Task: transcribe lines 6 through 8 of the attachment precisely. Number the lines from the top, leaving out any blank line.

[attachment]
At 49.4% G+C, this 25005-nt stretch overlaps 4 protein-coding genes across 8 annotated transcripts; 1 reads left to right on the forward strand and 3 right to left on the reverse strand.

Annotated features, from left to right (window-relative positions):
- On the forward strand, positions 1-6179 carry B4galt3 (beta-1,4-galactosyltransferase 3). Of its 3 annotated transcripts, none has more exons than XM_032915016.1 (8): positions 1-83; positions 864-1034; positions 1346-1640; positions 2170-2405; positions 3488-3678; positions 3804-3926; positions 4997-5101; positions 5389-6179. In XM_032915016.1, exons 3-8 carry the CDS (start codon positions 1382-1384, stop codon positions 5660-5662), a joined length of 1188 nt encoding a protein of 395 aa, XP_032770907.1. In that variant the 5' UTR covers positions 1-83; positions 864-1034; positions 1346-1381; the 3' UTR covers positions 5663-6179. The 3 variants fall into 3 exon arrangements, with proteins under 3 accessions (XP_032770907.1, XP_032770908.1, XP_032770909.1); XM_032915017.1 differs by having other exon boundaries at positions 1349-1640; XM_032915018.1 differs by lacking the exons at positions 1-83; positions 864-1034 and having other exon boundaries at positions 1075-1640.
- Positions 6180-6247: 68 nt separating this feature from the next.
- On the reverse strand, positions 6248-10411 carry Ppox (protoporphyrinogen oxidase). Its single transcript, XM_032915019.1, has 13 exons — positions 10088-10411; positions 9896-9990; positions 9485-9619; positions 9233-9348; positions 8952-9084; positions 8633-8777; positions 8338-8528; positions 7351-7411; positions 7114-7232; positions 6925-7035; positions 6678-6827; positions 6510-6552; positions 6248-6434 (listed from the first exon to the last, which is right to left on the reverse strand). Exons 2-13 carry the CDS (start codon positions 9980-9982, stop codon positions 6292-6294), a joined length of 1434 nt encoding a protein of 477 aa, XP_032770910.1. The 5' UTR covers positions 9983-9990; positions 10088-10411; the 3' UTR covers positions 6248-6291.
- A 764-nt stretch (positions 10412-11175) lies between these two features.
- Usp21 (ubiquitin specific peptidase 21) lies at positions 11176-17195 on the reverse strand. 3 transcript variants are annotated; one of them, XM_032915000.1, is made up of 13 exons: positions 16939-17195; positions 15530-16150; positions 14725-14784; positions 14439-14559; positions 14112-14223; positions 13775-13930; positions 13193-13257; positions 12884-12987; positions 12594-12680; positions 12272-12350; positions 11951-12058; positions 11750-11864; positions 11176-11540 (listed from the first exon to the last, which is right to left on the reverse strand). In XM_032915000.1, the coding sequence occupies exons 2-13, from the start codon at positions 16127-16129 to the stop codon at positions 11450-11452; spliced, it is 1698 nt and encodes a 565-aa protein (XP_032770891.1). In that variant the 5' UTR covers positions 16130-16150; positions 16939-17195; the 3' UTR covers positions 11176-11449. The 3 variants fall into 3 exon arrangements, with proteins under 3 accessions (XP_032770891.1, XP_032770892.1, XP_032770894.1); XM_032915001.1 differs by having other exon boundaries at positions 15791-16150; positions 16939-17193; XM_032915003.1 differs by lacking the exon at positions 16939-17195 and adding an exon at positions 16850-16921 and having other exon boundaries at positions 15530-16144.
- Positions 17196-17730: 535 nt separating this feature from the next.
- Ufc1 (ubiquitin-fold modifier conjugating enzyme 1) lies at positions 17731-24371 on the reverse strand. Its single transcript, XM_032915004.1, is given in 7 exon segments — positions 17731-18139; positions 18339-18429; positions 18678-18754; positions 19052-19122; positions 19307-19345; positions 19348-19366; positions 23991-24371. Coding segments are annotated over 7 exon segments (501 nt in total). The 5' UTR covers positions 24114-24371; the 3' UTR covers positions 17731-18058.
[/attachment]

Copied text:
- A 764-nt stretch (positions 10412-11175) lies between these two features.
- Usp21 (ubiquitin specific peptidase 21) lies at positions 11176-17195 on the reverse strand. 3 transcript variants are annotated; one of them, XM_032915000.1, is made up of 13 exons: positions 16939-17195; positions 15530-16150; positions 14725-14784; positions 14439-14559; positions 14112-14223; positions 13775-13930; positions 13193-13257; positions 12884-12987; positions 12594-12680; positions 12272-12350; positions 11951-12058; positions 11750-11864; positions 11176-11540 (listed from the first exon to the last, which is right to left on the reverse strand). In XM_032915000.1, the coding sequence occupies exons 2-13, from the start codon at positions 16127-16129 to the stop codon at positions 11450-11452; spliced, it is 1698 nt and encodes a 565-aa protein (XP_032770891.1). In that variant the 5' UTR covers positions 16130-16150; positions 16939-17195; the 3' UTR covers positions 11176-11449. The 3 variants fall into 3 exon arrangements, with proteins under 3 accessions (XP_032770891.1, XP_032770892.1, XP_032770894.1); XM_032915001.1 differs by having other exon boundaries at positions 15791-16150; positions 16939-17193; XM_032915003.1 differs by lacking the exon at positions 16939-17195 and adding an exon at positions 16850-16921 and having other exon boundaries at positions 15530-16144.
- Positions 17196-17730: 535 nt separating this feature from the next.